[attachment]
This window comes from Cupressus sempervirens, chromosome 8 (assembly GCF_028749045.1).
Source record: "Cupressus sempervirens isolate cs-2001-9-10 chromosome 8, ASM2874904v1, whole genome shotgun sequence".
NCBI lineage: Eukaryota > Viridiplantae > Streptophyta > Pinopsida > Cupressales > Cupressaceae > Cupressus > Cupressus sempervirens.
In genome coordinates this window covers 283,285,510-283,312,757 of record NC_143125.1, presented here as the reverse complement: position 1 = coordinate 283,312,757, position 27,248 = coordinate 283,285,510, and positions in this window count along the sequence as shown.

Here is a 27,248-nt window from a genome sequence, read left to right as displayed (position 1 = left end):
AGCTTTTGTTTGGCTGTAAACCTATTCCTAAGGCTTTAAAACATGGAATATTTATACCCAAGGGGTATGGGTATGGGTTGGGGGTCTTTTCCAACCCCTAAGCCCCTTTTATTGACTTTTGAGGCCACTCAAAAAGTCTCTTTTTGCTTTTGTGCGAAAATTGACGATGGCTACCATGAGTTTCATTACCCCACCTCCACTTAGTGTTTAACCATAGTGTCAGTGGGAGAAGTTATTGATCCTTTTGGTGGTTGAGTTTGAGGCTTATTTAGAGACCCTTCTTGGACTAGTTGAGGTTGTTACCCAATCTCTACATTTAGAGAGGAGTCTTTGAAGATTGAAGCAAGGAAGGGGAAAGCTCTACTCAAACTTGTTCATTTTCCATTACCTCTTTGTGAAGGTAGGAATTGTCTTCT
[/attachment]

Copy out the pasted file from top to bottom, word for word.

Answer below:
This window comes from Cupressus sempervirens, chromosome 8 (assembly GCF_028749045.1).
Source record: "Cupressus sempervirens isolate cs-2001-9-10 chromosome 8, ASM2874904v1, whole genome shotgun sequence".
NCBI lineage: Eukaryota > Viridiplantae > Streptophyta > Pinopsida > Cupressales > Cupressaceae > Cupressus > Cupressus sempervirens.
In genome coordinates this window covers 283,285,510-283,312,757 of record NC_143125.1, presented here as the reverse complement: position 1 = coordinate 283,312,757, position 27,248 = coordinate 283,285,510, and positions in this window count along the sequence as shown.

Here is a 27,248-nt window from a genome sequence, read left to right as displayed (position 1 = left end):
AGCTTTTGTTTGGCTGTAAACCTATTCCTAAGGCTTTAAAACATGGAATATTTATACCCAAGGGGTATGGGTATGGGTTGGGGGTCTTTTCCAACCCCTAAGCCCCTTTTATTGACTTTTGAGGCCACTCAAAAAGTCTCTTTTTGCTTTTGTGCGAAAATTGACGATGGCTACCATGAGTTTCATTACCCCACCTCCACTTAGTGTTTAACCATAGTGTCAGTGGGAGAAGTTATTGATCCTTTTGGTGGTTGAGTTTGAGGCTTATTTAGAGACCCTTCTTGGACTAGTTGAGGTTGTTACCCAATCTCTACATTTAGAGAGGAGTCTTTGAAGATTGAAGCAAGGAAGGGGAAAGCTCTACTCAAACTTGTTCATTTTCCATTACCTCTTTGTGAAGGTAGGAATTGTCTTCT